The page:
The noble visitor to Pocket-lint, boasting a heightened awareness of the furtherment of technological accomplishment and a keen love of newness, may feel short-changed by me pushing a DVD of something that they may well have already watched for free, a DVD that fails to showcase the capabilities of their HDTV, but hear me out.

For those of you that missed it, SLCV was one of the TV highlights of the year, frequently astounding and always hilarious, a sharp, acerbic and thought-provoking one-man assault-come-dissection of modern society and its abundant failings.

Essentially 30 minutes of stand-up broken up by sketches, the show starts on soft targets like the vain brain-pourings of the celebrity autobiography, then works its way up to the bigger quarry of the Pope, organised religion and the economic crisis. Yet in this era of Grumpy Old Men, Lee’s beef isn’t fuelled by the resentment that comes with body parts slowly staring to seize up, but seemingly from a loftier dissatisfaction with how we’re progressing as a species.

Despite having the potential for condescension, Stewart Lee’s material is leagues away from his peers, able to play with their clichés without being affected by them. Like many before him, Lee muses on the demise of Woolworths and the legendary pick n mix, but rather than playing it for cheap laughs he weaves it into an elaborate riff that fails to be infected by any lameness that would have crept in with lesser comics.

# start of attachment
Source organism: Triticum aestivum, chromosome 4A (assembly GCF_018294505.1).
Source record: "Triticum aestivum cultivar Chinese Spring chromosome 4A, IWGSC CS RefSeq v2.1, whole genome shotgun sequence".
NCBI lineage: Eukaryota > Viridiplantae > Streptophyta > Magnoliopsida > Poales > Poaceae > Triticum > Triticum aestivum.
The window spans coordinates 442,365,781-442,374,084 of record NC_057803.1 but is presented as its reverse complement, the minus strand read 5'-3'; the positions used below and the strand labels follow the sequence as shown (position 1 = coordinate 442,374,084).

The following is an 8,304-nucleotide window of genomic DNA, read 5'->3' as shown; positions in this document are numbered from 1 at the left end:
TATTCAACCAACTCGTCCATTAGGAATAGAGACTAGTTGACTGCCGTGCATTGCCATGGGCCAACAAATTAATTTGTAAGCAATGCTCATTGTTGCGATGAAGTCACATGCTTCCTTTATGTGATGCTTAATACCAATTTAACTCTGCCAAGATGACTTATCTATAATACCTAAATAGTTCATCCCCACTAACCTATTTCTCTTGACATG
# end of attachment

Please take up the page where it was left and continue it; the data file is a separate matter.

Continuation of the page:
It’s the way that he expertly slaloms through cliché and convention that makes it remarkable. Shot in a working men’s club, which gives it’s a weirdly traditional feel, it shows up Lee’s hypnotic delivery style.

Looking like Morrissey turning up to a fancy dress party as Stan Laurel, Lee rejects the post-Izzard love of frenzy and takes his sweet time about things, often breaking down his jokes to their raw elements, toying with failed or obscure material, making either making the mechanics of the gags failure part of the show.

But mostly it’s the intense preaching that makes it so distinctive. Personally, he reminds me most of the legendary Bill Hicks, who curiously Lee also appears to shoot down here. Both share the same evangelical drive, using comedy to raise awareness of how the mainstream has caused us to dumb down, but while venom was Hicks’ stock in trade, Lee calmly uses the moral high ground to pick off his targets, which he does with absolute expertise and ease.

Verdict

Perhaps I’ve overstated it bit here, but irrespective of any lofty achievements, Stewart Lee’s Comedy Vehicle is a comedy essential, a masterclass in delivery and material; playfully offering a cultural signpost to a better world where mediocrity is no longer acceptable as currency.

Rating: 15
Starring: Stewart Lee, Kevin Eldon
Directed by: Tim Kirkby

Extras: Commentaries, interviews with Armando Ianucci, featurette

Sections TV